I’ve used many words to describe evolution over the years, but I think I might have a new one which describes a recent fossil find: “disarming.” This pair of fossils (one of an adult specimen and one of a juvenile) of Nagini mazonense, a small snake-like animal (technically a molgophid recumbirostran) that supposedly lived about 308 million years ago, was discovered in the Francis Creek Shale of Illinois. The adult fossil specimen measures about 4 inches long (10 cm), and although it has reduced hind limbs, it has no pelvic girdle to support those limbs or front limbs. The more complete juvenile is around 2 inches (5 cm) long and also has no front limbs or pelvic girdle.
Now, the research journal that covered the fossil find constantly attributes this loss of genetic information as “evolution.” They point out that this fossil closely resembles how snakes and caecilians (legless amphibians) exhibit progressively reduced limbs before complete loss in their “evolutionary histories.” But today, there are living reptiles that have no arms but reduced hindlimbs (Pygopodidae—“armless” geckos and Chamaesaura—“grass lizards”). Maybe they just haven’t “evolved” enough yet!
The researchers described the proposed mechanisms behind limb loss in Nagini:
Although the mechanisms of limb reduction in many tetrapod lineages remain incompletely understood, it appears that limb reduction and loss can be accomplished by failures or disruptions to normal development during any of the three phases of limb development, resulting in a vast array of variation in limb-reduced phenotypes. Late phase disruptions to growth plate development, particularly the rate of longitudinal growth or timing of growth plate closure, are most common and typically lead to conditions where the majority of limb elements are retained but are reduced in overall size. Disruptions in limb morphogenesis and patterning during the limb bud phase will often result in loss of distinct limb modules, commonly the loss of entire digits but also the loss of other distal (but not proximal) elements, including carpals and/or tarsals. Failure in the earliest phase establishing the limb field is relatively rare but is the mechanism identified as resulting in the loss of the pectoral limb and girdle and associated musculature in caecilians and snakes and we suggest that this is the mechanism involved in forelimb loss in Nagini as well based on similarities in the pattern of limb loss (that is, complete lack of proximal appendicular elements and absence of a forelimb rudiment).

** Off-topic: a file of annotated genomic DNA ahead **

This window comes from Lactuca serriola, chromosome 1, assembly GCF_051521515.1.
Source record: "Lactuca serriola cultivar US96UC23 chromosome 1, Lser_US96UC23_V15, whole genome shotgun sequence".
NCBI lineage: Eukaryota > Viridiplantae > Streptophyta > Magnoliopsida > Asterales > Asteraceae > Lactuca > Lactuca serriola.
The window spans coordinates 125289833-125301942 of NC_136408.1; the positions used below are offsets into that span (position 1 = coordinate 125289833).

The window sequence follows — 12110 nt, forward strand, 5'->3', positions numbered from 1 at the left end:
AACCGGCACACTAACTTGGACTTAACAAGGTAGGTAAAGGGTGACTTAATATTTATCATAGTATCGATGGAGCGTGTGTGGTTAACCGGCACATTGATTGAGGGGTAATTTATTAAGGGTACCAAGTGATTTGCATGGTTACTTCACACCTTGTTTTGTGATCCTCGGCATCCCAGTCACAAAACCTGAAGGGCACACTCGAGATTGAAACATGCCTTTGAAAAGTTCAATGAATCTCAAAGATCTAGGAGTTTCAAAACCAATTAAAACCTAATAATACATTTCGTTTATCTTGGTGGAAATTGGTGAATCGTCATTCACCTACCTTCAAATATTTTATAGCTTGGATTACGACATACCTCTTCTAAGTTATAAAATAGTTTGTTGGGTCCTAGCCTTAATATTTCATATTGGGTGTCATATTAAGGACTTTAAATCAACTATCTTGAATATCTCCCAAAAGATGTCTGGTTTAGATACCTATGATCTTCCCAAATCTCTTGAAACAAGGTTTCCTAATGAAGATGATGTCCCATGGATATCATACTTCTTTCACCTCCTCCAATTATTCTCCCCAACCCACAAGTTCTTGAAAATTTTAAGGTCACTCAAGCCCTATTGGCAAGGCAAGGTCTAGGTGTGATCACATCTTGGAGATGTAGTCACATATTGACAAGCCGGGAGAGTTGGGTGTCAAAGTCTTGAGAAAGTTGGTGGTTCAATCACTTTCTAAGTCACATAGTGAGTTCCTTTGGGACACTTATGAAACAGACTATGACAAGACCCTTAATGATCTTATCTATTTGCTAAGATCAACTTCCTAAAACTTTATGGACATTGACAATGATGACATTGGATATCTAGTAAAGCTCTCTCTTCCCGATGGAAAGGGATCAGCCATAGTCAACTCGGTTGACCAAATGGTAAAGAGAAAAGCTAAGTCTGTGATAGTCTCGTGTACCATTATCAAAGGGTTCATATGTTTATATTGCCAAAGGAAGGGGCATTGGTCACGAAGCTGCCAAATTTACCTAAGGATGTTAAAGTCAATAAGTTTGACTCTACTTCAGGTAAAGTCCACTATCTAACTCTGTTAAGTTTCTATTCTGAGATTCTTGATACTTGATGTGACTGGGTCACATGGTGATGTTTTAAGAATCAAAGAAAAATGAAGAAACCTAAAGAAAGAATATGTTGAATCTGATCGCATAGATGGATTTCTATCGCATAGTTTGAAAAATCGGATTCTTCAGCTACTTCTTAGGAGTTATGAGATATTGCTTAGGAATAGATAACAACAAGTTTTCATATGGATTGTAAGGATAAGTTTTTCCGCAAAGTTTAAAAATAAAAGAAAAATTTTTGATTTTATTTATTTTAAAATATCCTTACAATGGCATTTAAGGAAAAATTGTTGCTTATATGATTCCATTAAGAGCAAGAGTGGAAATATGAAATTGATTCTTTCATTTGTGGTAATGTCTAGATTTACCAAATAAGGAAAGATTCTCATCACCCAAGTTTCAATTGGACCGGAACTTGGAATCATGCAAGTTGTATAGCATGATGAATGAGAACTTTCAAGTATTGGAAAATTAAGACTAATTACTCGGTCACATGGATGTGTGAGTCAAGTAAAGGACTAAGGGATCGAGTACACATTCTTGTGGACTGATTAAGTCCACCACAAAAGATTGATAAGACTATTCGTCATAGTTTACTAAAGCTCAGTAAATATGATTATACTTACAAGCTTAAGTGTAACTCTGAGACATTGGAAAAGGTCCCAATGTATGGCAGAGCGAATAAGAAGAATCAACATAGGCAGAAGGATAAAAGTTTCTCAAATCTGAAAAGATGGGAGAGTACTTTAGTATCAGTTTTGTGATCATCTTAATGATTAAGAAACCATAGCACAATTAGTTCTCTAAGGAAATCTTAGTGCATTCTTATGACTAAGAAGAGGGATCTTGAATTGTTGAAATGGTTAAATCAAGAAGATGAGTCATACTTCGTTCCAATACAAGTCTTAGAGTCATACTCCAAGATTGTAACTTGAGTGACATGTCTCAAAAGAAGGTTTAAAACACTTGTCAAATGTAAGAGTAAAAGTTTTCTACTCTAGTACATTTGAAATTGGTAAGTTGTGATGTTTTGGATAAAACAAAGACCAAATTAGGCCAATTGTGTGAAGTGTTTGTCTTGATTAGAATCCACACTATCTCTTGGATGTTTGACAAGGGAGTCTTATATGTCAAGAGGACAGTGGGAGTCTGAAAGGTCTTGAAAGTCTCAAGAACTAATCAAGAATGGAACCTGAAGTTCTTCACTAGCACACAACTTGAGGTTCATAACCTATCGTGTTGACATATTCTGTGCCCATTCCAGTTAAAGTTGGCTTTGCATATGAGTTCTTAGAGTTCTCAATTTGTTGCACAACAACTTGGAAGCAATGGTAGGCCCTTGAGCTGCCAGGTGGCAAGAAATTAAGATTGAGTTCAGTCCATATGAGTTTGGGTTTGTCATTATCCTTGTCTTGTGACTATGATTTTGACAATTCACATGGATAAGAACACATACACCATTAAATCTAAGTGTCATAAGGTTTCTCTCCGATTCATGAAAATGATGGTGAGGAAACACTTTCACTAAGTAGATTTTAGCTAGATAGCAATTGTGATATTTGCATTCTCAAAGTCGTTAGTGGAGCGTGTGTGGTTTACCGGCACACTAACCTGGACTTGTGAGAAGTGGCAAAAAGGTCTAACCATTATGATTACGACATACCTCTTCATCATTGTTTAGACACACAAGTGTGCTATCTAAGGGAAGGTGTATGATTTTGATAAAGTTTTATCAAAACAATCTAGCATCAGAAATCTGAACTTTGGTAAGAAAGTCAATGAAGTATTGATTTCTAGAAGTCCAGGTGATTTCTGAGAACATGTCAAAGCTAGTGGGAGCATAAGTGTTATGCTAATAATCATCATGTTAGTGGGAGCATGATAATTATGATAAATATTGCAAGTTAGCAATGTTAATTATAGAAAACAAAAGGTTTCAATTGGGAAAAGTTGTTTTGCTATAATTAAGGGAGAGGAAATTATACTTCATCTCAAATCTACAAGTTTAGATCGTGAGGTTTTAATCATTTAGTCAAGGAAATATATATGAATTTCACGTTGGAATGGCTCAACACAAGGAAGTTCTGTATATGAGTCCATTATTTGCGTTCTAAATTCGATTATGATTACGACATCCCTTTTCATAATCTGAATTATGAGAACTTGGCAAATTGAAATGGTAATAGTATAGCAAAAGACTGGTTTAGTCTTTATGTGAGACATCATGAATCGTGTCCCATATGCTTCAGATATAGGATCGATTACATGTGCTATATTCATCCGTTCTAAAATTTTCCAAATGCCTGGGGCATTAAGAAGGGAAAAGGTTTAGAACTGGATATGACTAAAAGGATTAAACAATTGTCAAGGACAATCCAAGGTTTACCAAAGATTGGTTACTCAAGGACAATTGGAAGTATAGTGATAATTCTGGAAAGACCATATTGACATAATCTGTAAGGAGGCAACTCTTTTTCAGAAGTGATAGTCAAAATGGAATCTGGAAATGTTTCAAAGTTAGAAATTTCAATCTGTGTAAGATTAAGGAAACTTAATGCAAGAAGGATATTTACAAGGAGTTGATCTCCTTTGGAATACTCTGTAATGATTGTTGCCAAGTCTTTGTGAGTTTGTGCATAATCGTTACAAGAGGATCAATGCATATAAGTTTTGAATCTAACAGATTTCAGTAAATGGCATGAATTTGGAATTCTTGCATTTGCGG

In other words, these are mutations in the developing reptile’s genes which disrupt its ability to grow limbs. (It is worth noting here that there is some debate among evolutionary biologists who differ on whether these recumbirostrans are reptiles or amphibians). This is a result of the curse (Genesis 3), not an evolutionary advancement. Or it may be that God designed these types of reptiles (or amphibians) as limbless or with reduced limbs originally (as part of the creeping things of Genesis 1:25).
Now to be sure, even in a cursed world, God allows some animals to adapt to their environment. And for burrowing or tree-dwelling animals, which many of the “legless lizards” are, not having limbs is not a detriment to their survival but may actually aid the animal.
Now to be sure, even in a cursed world, God allows some animals to adapt to their environment.
In any event, this is not molecules-to-man evolution but potentially a developmental mutation and the loss of information. Ironically, though, the researchers placed Nagini in a phylogenetic tree where both its ancestors and descendants are four-limbed recumbirostrans. How does this show an evolutionary developmental process in lizards or amphibians? It’s not just inconsistent: it’s totally disarming to their “story.”
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This item was written with the assistance of AiG’s research team.